What is the new COVID Omicron variant? Here’s what we know

The South African coronavirus variant known as Omicron or B.1.1.529 is raising red flags worldwide. 

 COVID-19 (illustrative) (photo credit: TORANGE)
COVID-19 (illustrative)
(photo credit: TORANGE)

The South African coronavirus variant known as Omicron or B.1.1.529 is raising red flags worldwide. 

Here’s everything we know so far:

What are the characteristics of this new variant?

The variant has a high number of mutations to the spike protein, the part of the coronavirus that allows it to bind to human cells and spread throughout the body. These mutations could affect the virus’s ability to infect cells and also potentially make it harder for immune cells to attack the pathogen.

“If the Delta variant had 10 mutations in the spike, this one has more than 30, which is quite a lot,” said Dr. Oren Kobiler of Tel Aviv University’s Sackler Faculty of Medicine.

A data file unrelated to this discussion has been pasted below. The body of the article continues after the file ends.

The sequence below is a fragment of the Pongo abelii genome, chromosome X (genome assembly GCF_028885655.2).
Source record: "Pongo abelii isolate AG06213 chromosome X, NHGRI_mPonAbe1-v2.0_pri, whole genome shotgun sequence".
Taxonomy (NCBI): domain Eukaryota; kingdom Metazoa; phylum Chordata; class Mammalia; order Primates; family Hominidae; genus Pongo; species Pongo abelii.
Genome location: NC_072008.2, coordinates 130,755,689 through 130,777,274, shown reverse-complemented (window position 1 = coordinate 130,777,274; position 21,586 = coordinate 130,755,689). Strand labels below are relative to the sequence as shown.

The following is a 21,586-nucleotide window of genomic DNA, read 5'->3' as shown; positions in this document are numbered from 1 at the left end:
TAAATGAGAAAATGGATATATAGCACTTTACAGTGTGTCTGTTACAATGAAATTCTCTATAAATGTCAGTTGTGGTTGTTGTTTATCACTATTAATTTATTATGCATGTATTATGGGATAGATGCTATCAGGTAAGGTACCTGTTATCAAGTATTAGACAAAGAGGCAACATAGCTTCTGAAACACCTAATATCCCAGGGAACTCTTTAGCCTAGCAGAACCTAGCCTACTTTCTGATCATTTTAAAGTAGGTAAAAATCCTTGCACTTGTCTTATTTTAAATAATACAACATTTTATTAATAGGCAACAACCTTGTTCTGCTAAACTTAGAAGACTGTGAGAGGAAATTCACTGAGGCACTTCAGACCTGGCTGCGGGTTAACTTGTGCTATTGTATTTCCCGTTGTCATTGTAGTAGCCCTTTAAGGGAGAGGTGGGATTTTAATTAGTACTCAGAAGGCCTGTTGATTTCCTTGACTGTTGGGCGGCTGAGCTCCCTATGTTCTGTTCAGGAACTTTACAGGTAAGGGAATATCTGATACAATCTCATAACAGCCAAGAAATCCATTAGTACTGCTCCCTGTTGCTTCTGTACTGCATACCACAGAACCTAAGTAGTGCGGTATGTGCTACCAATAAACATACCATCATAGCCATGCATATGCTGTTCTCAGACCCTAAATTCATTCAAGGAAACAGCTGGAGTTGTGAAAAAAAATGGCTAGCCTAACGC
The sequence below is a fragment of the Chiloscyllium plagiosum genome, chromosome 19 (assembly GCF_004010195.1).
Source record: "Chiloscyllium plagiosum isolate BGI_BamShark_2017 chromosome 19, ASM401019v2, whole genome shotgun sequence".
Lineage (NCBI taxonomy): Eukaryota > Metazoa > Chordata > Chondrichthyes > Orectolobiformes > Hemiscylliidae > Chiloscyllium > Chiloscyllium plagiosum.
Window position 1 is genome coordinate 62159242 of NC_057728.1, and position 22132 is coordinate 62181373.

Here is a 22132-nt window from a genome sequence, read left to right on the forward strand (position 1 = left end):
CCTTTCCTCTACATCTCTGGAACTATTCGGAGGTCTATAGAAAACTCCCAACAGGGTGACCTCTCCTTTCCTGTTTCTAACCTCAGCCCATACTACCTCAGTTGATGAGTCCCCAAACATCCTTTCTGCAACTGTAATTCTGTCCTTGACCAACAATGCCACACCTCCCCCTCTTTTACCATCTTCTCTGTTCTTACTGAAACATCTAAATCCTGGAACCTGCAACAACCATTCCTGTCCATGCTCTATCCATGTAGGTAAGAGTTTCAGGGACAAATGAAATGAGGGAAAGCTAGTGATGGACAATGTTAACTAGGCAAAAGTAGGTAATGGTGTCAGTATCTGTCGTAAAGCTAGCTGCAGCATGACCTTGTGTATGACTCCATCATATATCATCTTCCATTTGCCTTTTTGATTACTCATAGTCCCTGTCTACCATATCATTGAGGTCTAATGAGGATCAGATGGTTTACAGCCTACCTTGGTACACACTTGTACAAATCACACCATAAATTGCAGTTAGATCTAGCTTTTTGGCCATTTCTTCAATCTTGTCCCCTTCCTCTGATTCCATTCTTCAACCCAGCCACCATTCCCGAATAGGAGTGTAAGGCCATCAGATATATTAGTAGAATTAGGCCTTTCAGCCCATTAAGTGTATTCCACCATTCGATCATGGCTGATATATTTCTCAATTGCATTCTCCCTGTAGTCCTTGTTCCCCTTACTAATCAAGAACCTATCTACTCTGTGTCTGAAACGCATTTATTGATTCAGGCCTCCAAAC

Colorized scanning electron micrograph of an apoptotic cell (greenish brown) heavily infected with SARS-COV-2 virus particles (pink), also known as novel coronavirus, isolated from a patient sample. Image captured and color-enhanced at the NIAID Integrated Research Facility (IRF) in Fort Detrick, Ma (credit: NATIONAL INSTITUTE OF ALLERGY AND INFECTIOUS DISEASES - NIH/HANDOUT VIA REUTERS)Colorized scanning electron micrograph of an apoptotic cell (greenish brown) heavily infected with SARS-COV-2 virus particles (pink), also known as novel coronavirus, isolated from a patient sample. Image captured and color-enhanced at the NIAID Integrated Research Facility (IRF) in Fort Detrick, Ma (credit: NATIONAL INSTITUTE OF ALLERGY AND INFECTIOUS DISEASES - NIH/HANDOUT VIA REUTERS)